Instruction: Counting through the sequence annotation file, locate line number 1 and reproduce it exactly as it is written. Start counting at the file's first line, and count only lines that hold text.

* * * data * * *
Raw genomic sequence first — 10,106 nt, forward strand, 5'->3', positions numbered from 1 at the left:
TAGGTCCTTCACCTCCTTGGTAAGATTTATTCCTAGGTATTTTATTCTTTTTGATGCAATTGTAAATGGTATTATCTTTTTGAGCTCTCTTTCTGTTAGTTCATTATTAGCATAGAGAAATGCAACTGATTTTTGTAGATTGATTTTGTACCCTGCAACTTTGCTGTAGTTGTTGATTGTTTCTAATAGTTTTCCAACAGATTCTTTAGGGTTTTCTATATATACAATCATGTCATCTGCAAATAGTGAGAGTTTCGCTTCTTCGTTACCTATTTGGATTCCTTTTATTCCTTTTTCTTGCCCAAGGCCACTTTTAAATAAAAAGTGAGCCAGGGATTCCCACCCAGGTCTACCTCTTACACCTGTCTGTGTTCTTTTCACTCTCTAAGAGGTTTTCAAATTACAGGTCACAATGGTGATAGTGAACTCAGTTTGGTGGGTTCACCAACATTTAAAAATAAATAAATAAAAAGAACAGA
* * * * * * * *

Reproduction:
Raw genomic sequence first — 10,106 nt, forward strand, 5'->3', positions numbered from 1 at the left: